It’s hard to be a vegetarian sometimes—especially in a society dominated by the meat industry. I would certainly be very rich if I had a dollar for every time I’ve gone to a restaurant only to find no vegetarian options, other than a bowl of chips or boring garden salad. Fellow vegetarians, we know this feeling well. But fret no more: we have Au Lac’s Royal Vegetarian Cuisine!
I cannot express how amazing it is for a vegetarian to find a restaurant where you don’t have to worry about being stuck with a boring meal. A restaurant where you don’t have to worry that the cooks will accidently slip in some form of animal product. Where you know they didn’t cook your vegetarian meals with the same pans as they cooked meat in. A place where you feel at home—only with tastier food, fantastic and fast service, as well as a stunning, elegant atmosphere, complete with forest-inspired wall art and crystal chandeliers.
I stumbled across this place a few weeks ago, and was instantly greeted like an old friend. Despite the fact that I accidently entered the store half an hour before opening, the workers insisted it was okay—they were happy to serve me, despite not yet being open. All this was delivered with a smile. Of course, I declined and insisted I would come back when they were open—and I did. Even when I paid for my meal with dollar coins and asked for a tax invoice, they smiled (I’m an annoying customer, I know).
Au Lac is 100% vegetarian, with vegan and gluten and nut free options available upon request, and are dedicated to bringing customers the finest, healthiest meals from only the freshest producers. Because I know you’re probably wondering, the meat-free alternatives are made from a variety of products, including soy protein, wheat flour, mushrooms, and an extremely healthy Asian plant called konnyaku. Quality and health has been a part of Au Lac’s philosophy since it first opened in 2000 with two store locations: one in Dickson, Canberra, and the other right here in Wollongong—2/166 Kiera Street. Opening hours are Monday to Sunday, from a convenient and handy 11.30am to 2.30pm, and 5.30pm to 10.30pm.
So let’s get to the important stuff: the food. Honey soy chicken. Soy chicken nuggets. Soy chicken satay sticks. Satay soy beef. Soy chicken in plum sauce. Fried soy fish in a savoury ginger sauce. Fried soy squid with spicy salt and chilli. Braised tofu with vegetables and cashew nuts. And let’s not forget dessert: banana cake, sundaes and deep fried ice cream. Okay, my mouth is now watering. But best of all about Au Lac? They’re affordable—affordable enough for even a poor university student, with prices ranging from $5-$18. The average main meal is around $15.90, with boiled rice a shockingly cheap $2.50 per person.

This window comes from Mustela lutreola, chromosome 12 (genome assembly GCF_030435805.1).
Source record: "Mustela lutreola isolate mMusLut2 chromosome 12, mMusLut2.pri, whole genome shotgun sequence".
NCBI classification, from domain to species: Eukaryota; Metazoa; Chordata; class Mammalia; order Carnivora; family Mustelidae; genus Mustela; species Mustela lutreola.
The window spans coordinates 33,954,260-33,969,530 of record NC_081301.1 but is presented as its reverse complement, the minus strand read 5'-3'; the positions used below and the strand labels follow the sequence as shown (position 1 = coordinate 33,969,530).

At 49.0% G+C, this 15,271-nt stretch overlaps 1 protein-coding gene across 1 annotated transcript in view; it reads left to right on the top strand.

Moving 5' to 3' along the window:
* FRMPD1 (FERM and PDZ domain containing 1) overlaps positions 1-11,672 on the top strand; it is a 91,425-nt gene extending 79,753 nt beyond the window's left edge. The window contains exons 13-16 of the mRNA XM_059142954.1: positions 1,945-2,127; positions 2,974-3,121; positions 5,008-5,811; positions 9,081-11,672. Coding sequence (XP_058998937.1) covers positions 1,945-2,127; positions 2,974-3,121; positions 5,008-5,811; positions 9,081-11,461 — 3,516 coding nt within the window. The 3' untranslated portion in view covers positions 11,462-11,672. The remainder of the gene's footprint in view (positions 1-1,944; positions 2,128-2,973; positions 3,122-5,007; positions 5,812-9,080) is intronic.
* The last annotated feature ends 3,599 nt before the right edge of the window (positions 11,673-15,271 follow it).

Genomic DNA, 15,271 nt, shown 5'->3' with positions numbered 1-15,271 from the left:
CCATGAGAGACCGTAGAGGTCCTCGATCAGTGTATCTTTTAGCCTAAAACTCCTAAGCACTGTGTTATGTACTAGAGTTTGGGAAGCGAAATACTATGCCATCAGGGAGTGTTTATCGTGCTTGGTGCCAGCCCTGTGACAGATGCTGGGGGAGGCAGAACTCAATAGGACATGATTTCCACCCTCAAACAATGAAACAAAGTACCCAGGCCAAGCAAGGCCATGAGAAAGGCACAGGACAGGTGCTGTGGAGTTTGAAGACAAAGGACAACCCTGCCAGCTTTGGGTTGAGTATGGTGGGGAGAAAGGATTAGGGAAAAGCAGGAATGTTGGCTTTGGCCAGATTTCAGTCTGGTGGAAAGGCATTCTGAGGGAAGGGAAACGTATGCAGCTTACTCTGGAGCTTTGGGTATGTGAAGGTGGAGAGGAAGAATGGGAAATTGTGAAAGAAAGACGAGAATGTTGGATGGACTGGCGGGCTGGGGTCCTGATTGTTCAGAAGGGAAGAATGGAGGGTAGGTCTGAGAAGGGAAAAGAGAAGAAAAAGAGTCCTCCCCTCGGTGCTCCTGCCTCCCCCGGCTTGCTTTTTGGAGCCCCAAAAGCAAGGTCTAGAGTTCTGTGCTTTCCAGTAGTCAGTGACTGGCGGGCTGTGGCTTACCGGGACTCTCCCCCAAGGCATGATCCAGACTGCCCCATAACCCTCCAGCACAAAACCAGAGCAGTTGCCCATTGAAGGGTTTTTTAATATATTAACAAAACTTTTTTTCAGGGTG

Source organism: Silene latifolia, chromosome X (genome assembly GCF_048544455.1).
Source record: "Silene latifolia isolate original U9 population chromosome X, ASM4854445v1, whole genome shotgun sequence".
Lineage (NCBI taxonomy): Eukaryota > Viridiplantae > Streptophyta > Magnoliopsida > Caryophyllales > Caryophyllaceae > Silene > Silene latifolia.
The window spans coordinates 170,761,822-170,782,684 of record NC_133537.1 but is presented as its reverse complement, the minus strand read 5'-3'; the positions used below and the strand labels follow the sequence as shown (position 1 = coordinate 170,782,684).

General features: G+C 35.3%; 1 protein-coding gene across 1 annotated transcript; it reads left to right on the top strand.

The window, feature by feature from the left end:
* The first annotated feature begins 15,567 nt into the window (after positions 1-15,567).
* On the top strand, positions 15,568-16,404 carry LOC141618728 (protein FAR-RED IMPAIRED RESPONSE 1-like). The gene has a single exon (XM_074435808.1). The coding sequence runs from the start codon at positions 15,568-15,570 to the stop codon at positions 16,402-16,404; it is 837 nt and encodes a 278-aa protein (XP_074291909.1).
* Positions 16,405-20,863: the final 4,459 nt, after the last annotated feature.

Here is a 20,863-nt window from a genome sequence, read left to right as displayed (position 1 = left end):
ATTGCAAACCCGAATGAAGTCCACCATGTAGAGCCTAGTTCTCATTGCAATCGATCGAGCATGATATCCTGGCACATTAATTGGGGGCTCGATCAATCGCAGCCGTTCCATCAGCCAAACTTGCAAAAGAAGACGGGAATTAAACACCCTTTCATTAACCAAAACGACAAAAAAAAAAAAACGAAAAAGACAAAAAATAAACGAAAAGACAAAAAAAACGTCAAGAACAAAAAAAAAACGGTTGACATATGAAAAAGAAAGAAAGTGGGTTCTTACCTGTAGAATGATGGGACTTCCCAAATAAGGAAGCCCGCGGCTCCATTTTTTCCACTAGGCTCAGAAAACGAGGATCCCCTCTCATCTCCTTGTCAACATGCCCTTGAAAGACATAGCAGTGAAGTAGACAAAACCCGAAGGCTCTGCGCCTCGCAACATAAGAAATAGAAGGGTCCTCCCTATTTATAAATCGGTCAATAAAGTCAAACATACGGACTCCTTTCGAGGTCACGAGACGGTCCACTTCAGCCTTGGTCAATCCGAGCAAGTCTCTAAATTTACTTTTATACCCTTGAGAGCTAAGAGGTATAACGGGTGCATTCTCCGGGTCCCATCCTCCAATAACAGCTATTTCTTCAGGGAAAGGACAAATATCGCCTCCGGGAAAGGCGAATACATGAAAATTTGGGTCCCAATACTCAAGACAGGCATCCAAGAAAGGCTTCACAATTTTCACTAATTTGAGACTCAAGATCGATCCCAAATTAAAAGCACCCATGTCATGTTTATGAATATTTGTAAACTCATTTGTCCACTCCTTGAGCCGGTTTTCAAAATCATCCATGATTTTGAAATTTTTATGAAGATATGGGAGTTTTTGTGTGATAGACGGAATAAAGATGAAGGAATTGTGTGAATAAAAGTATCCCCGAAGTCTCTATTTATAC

It’s the little things that really make a place special, and Au Lac is one of those places. Trip Adviser Australia rates Au Lac a 4.5 out of 5 stars—and I’m going to do the same. On a side note, I’m now starving and desperate for some vegetarian goodness. Try it—and thank me later!
I can’t help but feel incredibly conflicted when writing about Fifty Shades of Grey.
There’s obviously a lot of hate for the novel and the film; hate which I don’t think is entirely justified.
Take Lisa Wilkinson’s scathing review, for example. She calls the film “domestic violence dressed up as erotica” that is “more appalling than appealing”.
Don’t get me wrong; I adore Lisa Wilkinson. As a successful female journalist, she’s a massive role model to me. But I have to disagree, and point out that she hasn’t read the books, either. Therefore, I don’t think it’s entirely fair for her to pass judgement about the series, or people who enjoy it.
I really don’t think the series deserves its bad reputation. Is it violent? Well, yes. But we must remember this key point: she consents. She asks for it, against her better judgement, in some scenes. But it’s her choice to agree to those things.
One scene in particular comes to mind: the controversial punishment scene. I by no means condone this kind of behaviour, I personally think Anastasia is ridiculously stupid for asking Christian to do the worst possible punishment. But again, the key factor: she asks him to. Inevitably, she is hurt (come on Ana, what did you think was going to happen?), and when she tells Christian to leave her alone; he complies. If she’d had said “stop” or any of the code words, “yellow” or “red”, he would have stopped earlier. But she didn’t.
Christian’s enjoyment of said punishment indicates serious (and rather frightening) mental issues, and if you’d read the books, you’d know about them. But Christian does not do one thing that Anastasia doesn’t ask or give permission for. Aside from this controversial scene, she enjoys his control—immensely.
Even if it’s not your cup of tea, you have no right in judging someone for enjoying Fifty Shades of Grey.
It is by no means a perfect text. The books are terribly written with far too many references to one’s inner goddess. And let’s not forget the unmistakable Twilight comparisons. A mysterious and sadistic billionaire who warns a shy virgin to stay away for her own good—sound familiar? I just had to roll my eyes when watching the film – that is, when I wasn’t making dirty and hilarious comments.
But it’s not the writing that has everybody hooked. It’s the taboo and kinky nature of the best-selling series that gives a whole new meaning to Ben & Jerry’s ice cream, and grey silk ties.
Lisa Wilkinson says Fifty Shades of Grey isn’t erotic. One hundred million book owners, as well as the many more who have seen the film, would disagree with you.
Fifty Shades of Grey is not a normal love story, that much is true. For starters, it begins with a contract. But as time progresses, real feelings are developed, particularly in the second and third books.
I am not entirely defending Christian Grey. Like I said, I think he has some serious issues, not to mention his incredibly controlling nature (I would probably punch him if I were Anastasia). He often uses “because it pleases me” to convince Ana to do some pretty kinky stuff. But from what we see (and read), it certainly pleases her too. Let’s be honest, it would probably please most of us too. I mean, any man that can make a woman orgasm by playing with her nipples deserves a medal.